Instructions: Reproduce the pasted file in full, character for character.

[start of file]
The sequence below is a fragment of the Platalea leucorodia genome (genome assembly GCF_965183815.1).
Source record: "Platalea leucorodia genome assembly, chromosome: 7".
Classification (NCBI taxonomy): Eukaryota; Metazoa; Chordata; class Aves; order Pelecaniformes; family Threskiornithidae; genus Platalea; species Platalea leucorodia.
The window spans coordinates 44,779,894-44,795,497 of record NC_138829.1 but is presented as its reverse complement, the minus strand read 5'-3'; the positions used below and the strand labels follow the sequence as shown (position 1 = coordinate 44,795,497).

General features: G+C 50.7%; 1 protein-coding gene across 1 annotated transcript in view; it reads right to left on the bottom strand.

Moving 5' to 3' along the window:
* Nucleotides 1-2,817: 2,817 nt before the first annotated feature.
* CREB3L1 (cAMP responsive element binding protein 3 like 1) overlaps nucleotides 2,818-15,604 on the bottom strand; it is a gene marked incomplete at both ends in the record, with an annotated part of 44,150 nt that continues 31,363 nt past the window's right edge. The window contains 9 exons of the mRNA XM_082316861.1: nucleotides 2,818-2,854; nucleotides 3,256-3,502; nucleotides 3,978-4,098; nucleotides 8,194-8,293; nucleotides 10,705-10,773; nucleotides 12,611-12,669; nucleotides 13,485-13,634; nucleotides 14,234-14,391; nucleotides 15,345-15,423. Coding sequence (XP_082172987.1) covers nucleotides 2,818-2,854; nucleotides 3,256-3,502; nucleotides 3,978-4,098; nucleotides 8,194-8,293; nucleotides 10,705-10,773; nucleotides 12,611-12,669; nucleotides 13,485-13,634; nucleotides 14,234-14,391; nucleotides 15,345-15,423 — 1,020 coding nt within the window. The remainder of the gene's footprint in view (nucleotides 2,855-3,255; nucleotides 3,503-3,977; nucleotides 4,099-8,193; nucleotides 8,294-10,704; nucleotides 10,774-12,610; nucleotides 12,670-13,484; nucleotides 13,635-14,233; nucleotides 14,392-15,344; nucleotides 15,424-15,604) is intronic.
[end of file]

The sequence below is a fragment of the Platalea leucorodia genome (genome assembly GCF_965183815.1).
Source record: "Platalea leucorodia genome assembly, chromosome: 7".
Classification (NCBI taxonomy): Eukaryota; Metazoa; Chordata; class Aves; order Pelecaniformes; family Threskiornithidae; genus Platalea; species Platalea leucorodia.
The window spans coordinates 44,779,894-44,795,497 of record NC_138829.1 but is presented as its reverse complement, the minus strand read 5'-3'; the positions used below and the strand labels follow the sequence as shown (position 1 = coordinate 44,795,497).

General features: G+C 50.7%; 1 protein-coding gene across 1 annotated transcript in view; it reads right to left on the bottom strand.

Moving 5' to 3' along the window:
* Nucleotides 1-2,817: 2,817 nt before the first annotated feature.
* CREB3L1 (cAMP responsive element binding protein 3 like 1) overlaps nucleotides 2,818-15,604 on the bottom strand; it is a gene marked incomplete at both ends in the record, with an annotated part of 44,150 nt that continues 31,363 nt past the window's right edge. The window contains 9 exons of the mRNA XM_082316861.1: nucleotides 2,818-2,854; nucleotides 3,256-3,502; nucleotides 3,978-4,098; nucleotides 8,194-8,293; nucleotides 10,705-10,773; nucleotides 12,611-12,669; nucleotides 13,485-13,634; nucleotides 14,234-14,391; nucleotides 15,345-15,423. Coding sequence (XP_082172987.1) covers nucleotides 2,818-2,854; nucleotides 3,256-3,502; nucleotides 3,978-4,098; nucleotides 8,194-8,293; nucleotides 10,705-10,773; nucleotides 12,611-12,669; nucleotides 13,485-13,634; nucleotides 14,234-14,391; nucleotides 15,345-15,423 — 1,020 coding nt within the window. The remainder of the gene's footprint in view (nucleotides 2,855-3,255; nucleotides 3,503-3,977; nucleotides 4,099-8,193; nucleotides 8,294-10,704; nucleotides 10,774-12,610; nucleotides 12,670-13,484; nucleotides 13,635-14,233; nucleotides 14,392-15,344; nucleotides 15,424-15,604) is intronic.